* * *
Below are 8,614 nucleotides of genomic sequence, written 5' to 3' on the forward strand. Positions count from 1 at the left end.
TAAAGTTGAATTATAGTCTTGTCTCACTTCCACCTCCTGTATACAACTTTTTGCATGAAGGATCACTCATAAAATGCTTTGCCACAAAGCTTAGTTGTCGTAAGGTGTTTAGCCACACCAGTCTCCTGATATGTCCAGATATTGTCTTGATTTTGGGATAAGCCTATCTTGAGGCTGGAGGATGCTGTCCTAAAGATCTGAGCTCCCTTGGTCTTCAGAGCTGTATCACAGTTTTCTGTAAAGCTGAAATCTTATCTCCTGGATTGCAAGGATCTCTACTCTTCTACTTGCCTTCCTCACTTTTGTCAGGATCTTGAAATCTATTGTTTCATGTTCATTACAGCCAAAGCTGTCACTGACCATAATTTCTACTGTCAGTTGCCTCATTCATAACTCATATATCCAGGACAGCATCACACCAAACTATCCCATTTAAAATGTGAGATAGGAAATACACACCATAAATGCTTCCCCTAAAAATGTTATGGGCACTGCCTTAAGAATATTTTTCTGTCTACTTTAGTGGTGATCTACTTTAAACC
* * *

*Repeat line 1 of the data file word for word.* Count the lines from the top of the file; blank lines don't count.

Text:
Below are 8,614 nucleotides of genomic sequence, written 5' to 3' on the forward strand. Positions count from 1 at the left end.